How to Minimize Hairballs in Our Cats
24 November, 2014
What Causes Hairballs In Cats

We love how our cats keep themselves clean on a daily basis by grooming themselves.  There is nothing better than a clean cat and their self-grooming helps us from having to bathe them (which most cats hate!). However, one side effect of grooming is that our cat can and do develop hairballs. Some cats are more prone to it than others, especially those with a lot of long fur, and it’s uncomfortable for them and yucky for us owners.

What causes Hairballs to develop in our cats?

When your cat grooms himself, tiny hook-like structures on his tongue catch loose and dead hair, which is then swallowed. The majority of this hair passes all the way through the digestive tract with no problems. But if some hair stays in the stomach, it can form a hairball. Ultimately, your cat will vomit the hairball to get rid of it. Because hairballs pass through the narrow esophagus on the way out, they often appear thin, rather than round.

Hairballs are much more common in long-haired cats

Hairballs in cats are more likely to appear in long-haired breeds, such as Persians and Maine Coons. Cats that shed a lot or who groom themselves compulsively are also more likely to have hairballs, because they tend to swallow a lot of fur. You may have noticed that your cat didn’t have hairballs as a kitten, but developed them as she grew. As cats get older they become more adept groomers and therefore more proficient at removing fur from their coats with their tongues, which means more hairballs for you to clean up.  And, of course, their hair is longer and fully grown after kittenhood.


What Causes Hairballs In Cats

Symptoms of Hairballs in Cats

We hate and feel so sorry for our cats when we see or hear them eliminating a hairball. Some common hairball symptoms include hacking, gagging, and retching. Usually, your cat will then vomit the hairball shortly after and leave you a little not-so-lovely gift on your carpet.

If you notice the following hairball symptoms, be sure to contact your veterinarian, as they could indicate that a hairball has caused a potentially life-threatening blockage:

1. Ongoing vomiting, gagging, retching, or hacking without producing a hairball

2. Lack of appetite

3. Lethargy

4. Constipation or conversely diarrhea.

Below are some recommendations to help minimize the frequency of hairballs:

Groom your cat regularly

The more fur you remove from your kitty, the less fur that will end up as hairballs in her stomach. Combing or brushing your cat on a daily basis can be an effective way to minimize hairballs, and it can also provide a fun way for you to bond with your cat. If you can’t get your cat accustomed to brushing, think about taking her to a professional groomer for a grooming and hair cut (especially for long-haired cats) every six months or so.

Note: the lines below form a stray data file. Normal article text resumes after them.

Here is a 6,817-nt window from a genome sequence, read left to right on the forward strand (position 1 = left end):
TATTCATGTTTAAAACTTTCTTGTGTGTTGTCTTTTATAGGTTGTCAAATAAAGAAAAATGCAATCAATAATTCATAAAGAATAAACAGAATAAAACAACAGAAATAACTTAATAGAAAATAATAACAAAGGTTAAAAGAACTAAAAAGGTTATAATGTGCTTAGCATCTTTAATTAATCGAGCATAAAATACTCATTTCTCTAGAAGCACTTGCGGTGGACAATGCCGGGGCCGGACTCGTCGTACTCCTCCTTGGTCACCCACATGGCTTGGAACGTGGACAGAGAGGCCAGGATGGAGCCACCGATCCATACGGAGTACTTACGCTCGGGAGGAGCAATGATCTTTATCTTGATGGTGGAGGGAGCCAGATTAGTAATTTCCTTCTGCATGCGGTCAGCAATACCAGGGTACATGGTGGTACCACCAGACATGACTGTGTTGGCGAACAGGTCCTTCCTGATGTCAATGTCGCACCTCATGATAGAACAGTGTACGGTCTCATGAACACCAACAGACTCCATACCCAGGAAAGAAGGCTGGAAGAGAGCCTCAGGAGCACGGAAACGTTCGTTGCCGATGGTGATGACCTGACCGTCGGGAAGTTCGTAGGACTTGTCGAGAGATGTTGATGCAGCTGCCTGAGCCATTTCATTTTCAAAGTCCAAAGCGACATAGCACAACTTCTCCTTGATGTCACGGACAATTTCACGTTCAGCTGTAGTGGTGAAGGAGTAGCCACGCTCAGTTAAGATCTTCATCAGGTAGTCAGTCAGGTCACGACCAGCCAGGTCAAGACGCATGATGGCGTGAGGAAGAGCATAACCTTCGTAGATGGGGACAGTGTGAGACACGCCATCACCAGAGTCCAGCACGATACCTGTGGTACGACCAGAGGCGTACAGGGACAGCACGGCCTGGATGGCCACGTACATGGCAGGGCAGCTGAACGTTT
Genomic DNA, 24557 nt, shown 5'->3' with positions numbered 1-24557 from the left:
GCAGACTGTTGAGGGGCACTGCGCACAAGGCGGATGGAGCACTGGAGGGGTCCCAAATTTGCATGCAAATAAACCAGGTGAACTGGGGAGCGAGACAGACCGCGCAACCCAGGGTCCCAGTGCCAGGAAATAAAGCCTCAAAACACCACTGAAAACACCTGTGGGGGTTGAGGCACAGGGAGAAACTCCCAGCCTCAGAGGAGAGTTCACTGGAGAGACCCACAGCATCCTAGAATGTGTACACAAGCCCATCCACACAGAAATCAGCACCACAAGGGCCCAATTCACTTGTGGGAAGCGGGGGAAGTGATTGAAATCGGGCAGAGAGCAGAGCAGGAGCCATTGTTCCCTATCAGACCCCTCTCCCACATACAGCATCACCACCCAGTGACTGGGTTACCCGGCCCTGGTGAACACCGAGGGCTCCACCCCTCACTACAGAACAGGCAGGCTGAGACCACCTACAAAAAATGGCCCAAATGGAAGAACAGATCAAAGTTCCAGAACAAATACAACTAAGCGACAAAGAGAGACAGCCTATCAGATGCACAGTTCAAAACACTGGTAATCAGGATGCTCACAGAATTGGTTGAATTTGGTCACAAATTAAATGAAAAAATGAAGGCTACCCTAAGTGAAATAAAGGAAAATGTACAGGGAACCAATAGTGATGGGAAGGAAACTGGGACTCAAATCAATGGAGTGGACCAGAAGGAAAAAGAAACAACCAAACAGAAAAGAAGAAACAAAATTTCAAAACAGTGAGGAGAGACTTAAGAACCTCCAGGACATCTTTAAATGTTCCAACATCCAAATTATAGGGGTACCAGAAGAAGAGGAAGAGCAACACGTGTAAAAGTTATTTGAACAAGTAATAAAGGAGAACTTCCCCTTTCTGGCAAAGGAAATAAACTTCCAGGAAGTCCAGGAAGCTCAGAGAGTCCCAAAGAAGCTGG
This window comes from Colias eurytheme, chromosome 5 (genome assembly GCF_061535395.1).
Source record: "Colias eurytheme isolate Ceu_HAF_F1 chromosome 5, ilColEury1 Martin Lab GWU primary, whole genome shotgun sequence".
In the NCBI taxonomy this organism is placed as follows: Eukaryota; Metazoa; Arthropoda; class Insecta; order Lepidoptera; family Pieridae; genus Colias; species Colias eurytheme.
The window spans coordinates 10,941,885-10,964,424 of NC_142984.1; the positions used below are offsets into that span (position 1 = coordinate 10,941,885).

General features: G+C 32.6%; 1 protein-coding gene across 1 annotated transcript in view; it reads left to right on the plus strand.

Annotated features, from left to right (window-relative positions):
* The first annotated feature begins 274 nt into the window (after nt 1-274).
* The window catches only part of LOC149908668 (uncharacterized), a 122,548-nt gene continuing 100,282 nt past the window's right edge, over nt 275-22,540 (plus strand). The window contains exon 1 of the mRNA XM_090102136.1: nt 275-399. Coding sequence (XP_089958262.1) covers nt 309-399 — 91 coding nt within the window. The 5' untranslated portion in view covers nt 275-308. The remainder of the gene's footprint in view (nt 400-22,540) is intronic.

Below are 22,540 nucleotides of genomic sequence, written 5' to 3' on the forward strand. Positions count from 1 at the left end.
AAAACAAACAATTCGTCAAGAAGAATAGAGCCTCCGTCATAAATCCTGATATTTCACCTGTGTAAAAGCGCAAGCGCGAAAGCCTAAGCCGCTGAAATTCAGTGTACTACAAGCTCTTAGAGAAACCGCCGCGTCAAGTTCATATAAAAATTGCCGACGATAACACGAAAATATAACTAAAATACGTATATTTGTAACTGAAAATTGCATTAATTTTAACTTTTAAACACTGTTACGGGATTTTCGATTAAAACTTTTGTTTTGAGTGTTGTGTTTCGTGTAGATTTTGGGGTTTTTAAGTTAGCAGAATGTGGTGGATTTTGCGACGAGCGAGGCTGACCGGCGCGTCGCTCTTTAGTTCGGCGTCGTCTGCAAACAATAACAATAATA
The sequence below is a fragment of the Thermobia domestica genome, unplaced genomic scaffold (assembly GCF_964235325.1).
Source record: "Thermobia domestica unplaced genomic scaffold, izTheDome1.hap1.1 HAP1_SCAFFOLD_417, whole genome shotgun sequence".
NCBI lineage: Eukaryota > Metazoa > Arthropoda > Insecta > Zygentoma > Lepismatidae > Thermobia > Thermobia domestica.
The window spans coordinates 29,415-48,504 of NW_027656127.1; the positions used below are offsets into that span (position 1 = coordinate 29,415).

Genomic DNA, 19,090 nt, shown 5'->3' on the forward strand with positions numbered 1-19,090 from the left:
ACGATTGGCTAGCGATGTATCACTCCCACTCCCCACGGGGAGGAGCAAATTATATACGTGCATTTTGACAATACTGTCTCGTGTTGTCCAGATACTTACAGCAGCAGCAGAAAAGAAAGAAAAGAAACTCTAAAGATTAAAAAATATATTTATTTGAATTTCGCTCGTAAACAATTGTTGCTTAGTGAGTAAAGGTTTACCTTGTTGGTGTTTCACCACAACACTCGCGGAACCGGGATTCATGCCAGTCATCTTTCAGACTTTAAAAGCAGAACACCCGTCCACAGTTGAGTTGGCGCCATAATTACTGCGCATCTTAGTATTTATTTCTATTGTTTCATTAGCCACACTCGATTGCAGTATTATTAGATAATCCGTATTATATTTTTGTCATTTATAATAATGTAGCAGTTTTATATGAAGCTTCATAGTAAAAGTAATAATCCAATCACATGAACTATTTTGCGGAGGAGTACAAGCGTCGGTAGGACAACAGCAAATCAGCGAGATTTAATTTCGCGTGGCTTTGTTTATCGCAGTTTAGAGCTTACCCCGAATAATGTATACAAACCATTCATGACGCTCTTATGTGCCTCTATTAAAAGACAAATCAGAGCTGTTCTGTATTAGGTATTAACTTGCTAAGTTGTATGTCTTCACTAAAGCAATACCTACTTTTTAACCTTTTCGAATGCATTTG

Give your cat a specialized “hairball formula” cat food.

Many pet food manufacturers now make hairball-reduction cat foods. These high-fiber formulas are designed to improve the health of your cat’s coat, minimize the amount of shedding, and encourage hairballs in cats to pass through the digestive system.

Use a hairball product

There are a number of different hairball products on the market today, most of which are mild laxatives that help hairballs pass through the digestive tract.  Your veterinarian can always recommend one for you.

Discourage excessive grooming

If you think that your cat’s hairballs are a result of compulsive grooming, try to train your cat to do another enjoyable activity instead of licking his coat. This might include teaching him to play with a new toy on his own or finding a fun toy you can play with together.

Healthy, home remedies

Try adding a little canned pumpkin to a cat’s meals once or twice a week. If hair has been ingested, the fiber in the pumpkin can help move any hairballs through the cat’s system.

Or if your cat does not like the taste of pumpkin, try apple cider vinegar which is a natural lubricant.  You can put a tablespoon each day in your cat’s food and it helps promote digestion.

Stay active and healthy

Many of our cats are considered obese or overweight by their veterinarians. Play and interactive toys encourage cats to leap, stretch and stay active. Keeping a cat active helps him maintain a healthy skin and coat and increases balance and coordination.

While some cats are simply prone to hairballs, if you follow the above tips, the hairballs will at least be minimized.  And, as always, if your cat does not spit up the hairball, call your vet immediately.






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